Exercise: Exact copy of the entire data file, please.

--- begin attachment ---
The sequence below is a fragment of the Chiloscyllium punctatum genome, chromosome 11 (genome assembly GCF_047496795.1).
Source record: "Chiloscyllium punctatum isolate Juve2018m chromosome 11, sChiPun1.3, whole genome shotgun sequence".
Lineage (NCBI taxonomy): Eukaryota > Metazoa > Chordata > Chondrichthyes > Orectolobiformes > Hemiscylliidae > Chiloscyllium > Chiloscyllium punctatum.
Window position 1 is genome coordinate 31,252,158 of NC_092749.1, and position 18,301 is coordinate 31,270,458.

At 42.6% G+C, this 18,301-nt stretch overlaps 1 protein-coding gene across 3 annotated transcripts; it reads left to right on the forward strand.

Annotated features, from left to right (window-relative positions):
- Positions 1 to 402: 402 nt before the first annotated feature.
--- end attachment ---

The sequence below is a fragment of the Chiloscyllium punctatum genome, chromosome 11 (genome assembly GCF_047496795.1).
Source record: "Chiloscyllium punctatum isolate Juve2018m chromosome 11, sChiPun1.3, whole genome shotgun sequence".
Lineage (NCBI taxonomy): Eukaryota > Metazoa > Chordata > Chondrichthyes > Orectolobiformes > Hemiscylliidae > Chiloscyllium > Chiloscyllium punctatum.
Window position 1 is genome coordinate 31,252,158 of NC_092749.1, and position 18,301 is coordinate 31,270,458.

At 42.6% G+C, this 18,301-nt stretch overlaps 1 protein-coding gene across 3 annotated transcripts; it reads left to right on the forward strand.

Annotated features, from left to right (window-relative positions):
- Positions 1 to 402: 402 nt before the first annotated feature.